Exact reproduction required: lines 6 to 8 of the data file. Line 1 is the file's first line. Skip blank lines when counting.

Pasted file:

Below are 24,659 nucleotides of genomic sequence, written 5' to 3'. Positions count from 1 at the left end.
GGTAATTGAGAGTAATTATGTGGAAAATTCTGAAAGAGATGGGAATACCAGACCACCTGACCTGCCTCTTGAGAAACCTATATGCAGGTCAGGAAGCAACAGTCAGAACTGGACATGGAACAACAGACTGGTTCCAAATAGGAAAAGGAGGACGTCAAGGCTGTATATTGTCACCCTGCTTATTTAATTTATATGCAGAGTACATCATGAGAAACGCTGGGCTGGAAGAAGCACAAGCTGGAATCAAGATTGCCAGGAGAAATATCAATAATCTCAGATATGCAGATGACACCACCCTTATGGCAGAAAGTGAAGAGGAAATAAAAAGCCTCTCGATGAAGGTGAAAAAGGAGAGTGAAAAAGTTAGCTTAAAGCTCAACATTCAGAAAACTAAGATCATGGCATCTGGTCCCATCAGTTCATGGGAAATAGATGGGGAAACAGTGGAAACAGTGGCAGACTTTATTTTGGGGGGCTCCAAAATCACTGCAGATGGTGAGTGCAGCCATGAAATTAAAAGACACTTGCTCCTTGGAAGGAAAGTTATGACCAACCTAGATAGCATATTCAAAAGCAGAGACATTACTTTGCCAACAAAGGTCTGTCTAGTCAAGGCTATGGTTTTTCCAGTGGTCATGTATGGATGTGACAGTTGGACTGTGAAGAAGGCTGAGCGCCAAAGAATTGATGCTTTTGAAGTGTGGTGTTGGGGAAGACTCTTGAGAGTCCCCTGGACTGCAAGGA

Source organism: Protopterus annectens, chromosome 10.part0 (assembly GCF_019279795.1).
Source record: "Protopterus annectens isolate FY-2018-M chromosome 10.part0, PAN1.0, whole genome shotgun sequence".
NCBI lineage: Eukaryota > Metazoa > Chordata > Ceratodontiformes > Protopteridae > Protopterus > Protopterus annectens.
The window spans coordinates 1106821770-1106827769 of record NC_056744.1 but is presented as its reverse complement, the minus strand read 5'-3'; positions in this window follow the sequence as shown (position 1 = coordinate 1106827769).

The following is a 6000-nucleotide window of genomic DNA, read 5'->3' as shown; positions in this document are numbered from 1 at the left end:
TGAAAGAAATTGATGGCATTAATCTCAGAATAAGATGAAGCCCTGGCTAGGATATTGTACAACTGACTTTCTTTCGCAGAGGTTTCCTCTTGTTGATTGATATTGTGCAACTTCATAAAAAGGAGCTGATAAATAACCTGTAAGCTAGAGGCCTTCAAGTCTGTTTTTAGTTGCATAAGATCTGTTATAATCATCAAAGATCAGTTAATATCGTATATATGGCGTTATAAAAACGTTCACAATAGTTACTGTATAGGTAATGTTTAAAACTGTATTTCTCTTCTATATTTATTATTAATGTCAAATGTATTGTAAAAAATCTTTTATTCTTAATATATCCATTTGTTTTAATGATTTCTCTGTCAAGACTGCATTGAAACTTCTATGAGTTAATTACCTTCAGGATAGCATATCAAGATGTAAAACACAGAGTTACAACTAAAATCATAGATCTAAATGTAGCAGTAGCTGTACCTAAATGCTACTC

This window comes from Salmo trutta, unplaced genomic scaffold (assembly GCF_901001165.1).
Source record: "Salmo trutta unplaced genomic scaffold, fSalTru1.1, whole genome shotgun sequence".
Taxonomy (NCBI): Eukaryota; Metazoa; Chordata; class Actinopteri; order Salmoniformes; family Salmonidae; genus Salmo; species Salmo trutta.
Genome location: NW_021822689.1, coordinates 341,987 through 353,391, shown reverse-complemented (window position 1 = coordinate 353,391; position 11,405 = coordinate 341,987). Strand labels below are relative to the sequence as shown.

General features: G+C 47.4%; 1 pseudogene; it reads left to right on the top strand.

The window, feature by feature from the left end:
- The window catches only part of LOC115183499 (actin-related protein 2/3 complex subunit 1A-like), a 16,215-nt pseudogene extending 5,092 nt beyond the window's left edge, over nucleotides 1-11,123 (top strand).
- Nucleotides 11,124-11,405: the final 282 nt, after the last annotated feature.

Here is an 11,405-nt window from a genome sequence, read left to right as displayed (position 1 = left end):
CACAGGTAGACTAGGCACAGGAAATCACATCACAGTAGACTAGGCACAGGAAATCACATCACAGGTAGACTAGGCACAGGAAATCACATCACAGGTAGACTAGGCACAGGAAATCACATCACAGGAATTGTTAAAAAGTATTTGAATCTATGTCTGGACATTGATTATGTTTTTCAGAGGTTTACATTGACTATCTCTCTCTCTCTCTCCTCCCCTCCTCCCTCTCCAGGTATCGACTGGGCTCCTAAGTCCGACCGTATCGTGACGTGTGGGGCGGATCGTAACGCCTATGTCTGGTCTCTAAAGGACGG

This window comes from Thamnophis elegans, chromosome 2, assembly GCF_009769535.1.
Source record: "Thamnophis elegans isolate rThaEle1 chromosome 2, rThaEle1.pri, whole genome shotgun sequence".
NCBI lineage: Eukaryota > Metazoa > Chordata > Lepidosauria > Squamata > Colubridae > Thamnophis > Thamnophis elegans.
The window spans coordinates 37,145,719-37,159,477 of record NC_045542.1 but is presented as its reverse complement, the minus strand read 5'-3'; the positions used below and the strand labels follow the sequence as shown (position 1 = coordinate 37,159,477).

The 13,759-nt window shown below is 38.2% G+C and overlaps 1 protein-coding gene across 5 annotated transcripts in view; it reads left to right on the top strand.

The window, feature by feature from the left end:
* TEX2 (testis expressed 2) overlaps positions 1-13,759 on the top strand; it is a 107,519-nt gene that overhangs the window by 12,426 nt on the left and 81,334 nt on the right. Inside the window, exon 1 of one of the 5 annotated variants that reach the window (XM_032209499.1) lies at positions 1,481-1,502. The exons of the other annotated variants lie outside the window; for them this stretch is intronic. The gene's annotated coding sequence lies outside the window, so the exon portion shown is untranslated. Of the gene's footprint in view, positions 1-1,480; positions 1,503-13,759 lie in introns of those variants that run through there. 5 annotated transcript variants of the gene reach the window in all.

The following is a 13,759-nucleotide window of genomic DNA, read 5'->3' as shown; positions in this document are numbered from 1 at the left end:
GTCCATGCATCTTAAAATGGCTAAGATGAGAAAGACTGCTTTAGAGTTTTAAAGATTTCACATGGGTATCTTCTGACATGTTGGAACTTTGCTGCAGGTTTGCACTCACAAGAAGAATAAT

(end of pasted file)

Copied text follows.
The window spans coordinates 1106821770-1106827769 of record NC_056744.1 but is presented as its reverse complement, the minus strand read 5'-3'; positions in this window follow the sequence as shown (position 1 = coordinate 1106827769).

The following is a 6000-nucleotide window of genomic DNA, read 5'->3' as shown; positions in this document are numbered from 1 at the left end:
TGAAAGAAATTGATGGCATTAATCTCAGAATAAGATGAAGCCCTGGCTAGGATATTGTACAACTGACTTTCTTTCGCAGAGGTTTCCTCTTGTTGATTGATATTGTGCAACTTCATAAAAAGGAGCTGATAAATAACCTGTAAGCTAGAGGCCTTCAAGTCTGTTTTTAGTTGCATAAGATCTGTTATAATCATCAAAGATCAGTTAATATCGTATATATGGCGTTATAAAAACGTTCACAATAGTTACTGTATAGGTAATGTTTAAAACTGTATTTCTCTTCTATATTTATTATTAATGTCAAATGTATTGTAAAAAATCTTTTATTCTTAATATATCCATTTGTTTTAATGATTTCTCTGTCAAGACTGCATTGAAACTTCTATGAGTTAATTACCTTCAGGATAGCATATCAAGATGTAAAACACAGAGTTACAACTAAAATCATAGATCTAAATGTAGCAGTAGCTGTACCTAAATGCTACTC